Women against inequality: A Verso reading list for International Women's Day.
"What is 'Women's Day'? Is it really necessary?" Alexandra Kollontai asked readers of the Russian journal Pravda a centenary ago. "On Women's Day," she wrote, "the organised demonstrate against their lack of rights."
Prior to its revival by feminist movements in the 70's and its adoption by the UN in 1977, 'Woman's Day' day was first recognized in the United States in 1910 following the thirteen week long strike of 20,000 female garment workers. International Women's Day was then recognized by the second Conference of Socialist Women as a means to express internationalism in their struggle. Four years later on this day in Russia, bread riots led by women fed directly into the first moments of the 1917 revolution.
Now, in former Soviet Bloc nations International Women's Day has struggled to cut its negative ties to the memory of Stalinist bureaucracy, whereas in the West it has lost much of its connection with the struggles of women against systematic exploitation.
The following is our reading list for International Women's Day, dedicated to the struggle of women against inequality.
Dreamers of a New Day: Women Who Invented the Twentieth Century by Sheila Rowbotham. From the 1880s to the 1920s, a profound social awakening among women extended the possibilities of change far beyond the struggle for the vote. This book is an acclaimed exploration of these women who revolutionized American and British life.
Fortunes of Feminism: From State-Managed Capitalism to Neoliberal Crisis by Nancy Fraser charts the history of women's liberation and calls for a revitalized feminism.
Invisibility Blues: From Pop to Theory by Michele Wallace was first published in 1990 and widely regarded as a landmark in the history of black feminism.
Women's Work, Men's Property: The Origins of Gender and Class edited by Stephanie Coontz and Peta Henderson is an important book from Verso's history that explores the sociohistorical roots of gender inequality.
A Vindication of the Rights of Woman by Mary Wollstonecraft remains one of history's most important and elegant broadsides against sexual oppression.
Sexuality in the Field of Vision by Jacqueline Rose is a brilliantly original exploration of the interface between feminism, psychoanalysis, semiotics and film theory.
The Letters of Rosa Luxemburg by Rosa Luxemburg are letters from the heroic German revolutionary to her comrades, friends and lovers. Her political concerns are revealed alongside her personal struggles within a socialist movement that was often hostile to independently minded women. The book is part of an ongoing series on Rosa Luxemburg.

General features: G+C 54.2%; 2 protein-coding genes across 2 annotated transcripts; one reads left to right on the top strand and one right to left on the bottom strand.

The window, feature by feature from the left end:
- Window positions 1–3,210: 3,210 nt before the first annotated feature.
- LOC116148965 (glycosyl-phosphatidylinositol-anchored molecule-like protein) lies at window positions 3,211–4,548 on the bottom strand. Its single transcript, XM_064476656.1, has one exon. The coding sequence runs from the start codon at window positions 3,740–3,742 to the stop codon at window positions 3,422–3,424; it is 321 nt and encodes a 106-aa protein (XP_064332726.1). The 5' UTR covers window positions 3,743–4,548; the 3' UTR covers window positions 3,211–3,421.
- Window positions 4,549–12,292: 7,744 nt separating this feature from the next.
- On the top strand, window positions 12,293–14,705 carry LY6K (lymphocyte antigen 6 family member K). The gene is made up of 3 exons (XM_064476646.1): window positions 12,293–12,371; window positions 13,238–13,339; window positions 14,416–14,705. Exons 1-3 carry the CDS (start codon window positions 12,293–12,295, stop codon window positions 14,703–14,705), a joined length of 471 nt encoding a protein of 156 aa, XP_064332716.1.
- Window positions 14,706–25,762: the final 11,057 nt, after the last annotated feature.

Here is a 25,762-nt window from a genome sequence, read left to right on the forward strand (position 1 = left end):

Women's Oppression Today: The Marxist/Feminist Encounter by Michèle Barrett is a classic text in the debate about Marxism and feminism that has been reprinted many times since its first publication in 1980.
Precarious Life: The Powers of Mourning and Violence by Judith Butler responds to the US's perpetual war and explores how mourning could inspire solidarity.
Female Sexualization: A Collective Work of Memory by Frigga Haug is an enlightening perspective on femininity and sexualization.
Family Secrets: Acts of Memory and Imagination by Annette Kuhn "Reshapes the relations between feminism and cultural studies."—Meaghan Morris
Gender Equality: Transforming Family Divisions of Labor edited by Janet C. Gornick and Marcia K. Meyers is an urgent call for real-world solutions to gender inequality.
Reversed Realities: Gender Hierarchies in Development Thought by Naila Kabeer asks why development organizations are failing women in poverty.
Red Velvet Seat: Women's Writings on the First Fifty Years of Cinema edited by Antonia Lant is a compendious anthology of women's writing on film.
Integrating Gender: Women, Law and Politics in the European Union by Catherine Hoskyns is a feminist perspective on the European Union's operations and equality policies.
Black Macho and the Myth of the Superwoman by Michele Wallace was originally published in 1978, causing a storm of controversy as Wallace blasted the masculinist bias of the black politics that emerged from the sixties.
Women's Pictures: Feminism and Cinema by Annette Kuhn, "A lucid examination of film theory and feminism" – Mary Desjardins, On Film
Masks of Anarchy: The Story of a Radical Poem, from Percy Shelley to the Triangle Factory Fire by Michael Demson, illustrated by Summer McClinton is a graphic history of a poem that became aninspiration to immigrant, largley female, workers in New York
I, Rigoberta Menchú: An Indian Woman in Guatemala by Rigoberta Menchú is the best-selling account of the life of Latin American peasant woman and winner of the Nobel Peace Prize.
Who Is Rigoberta Menchú? by Greg Grandin, a leading historian who takes on the lies told about Rigoberta Menchú's bestselling memoir.
Lust For Life: On the Writings of Kathy Acker edited by Carla Harryman, Avital Ronell, and Amy Scholder in which scholars and artists reflect on the transgressive twentieth-century literary icon.
Scum Manifesto by Valerie Solanas and introduction by Avital Ronell who reconsiders Solanas in light of her social milieu.
The Power to Choose: Bangladeshi Women and Labour Market Decisions in London and Dhaka by Naila Kabeer is a powerful analysis of how globalization is affecting the lives of women at work.
Machos, Mistresses, Madonnas: Contesting the Power of Latin American Gender Imagery Edited by Marit Melhuus and Kristi Anne Stølen paints a true picture of gender relations in Latin America.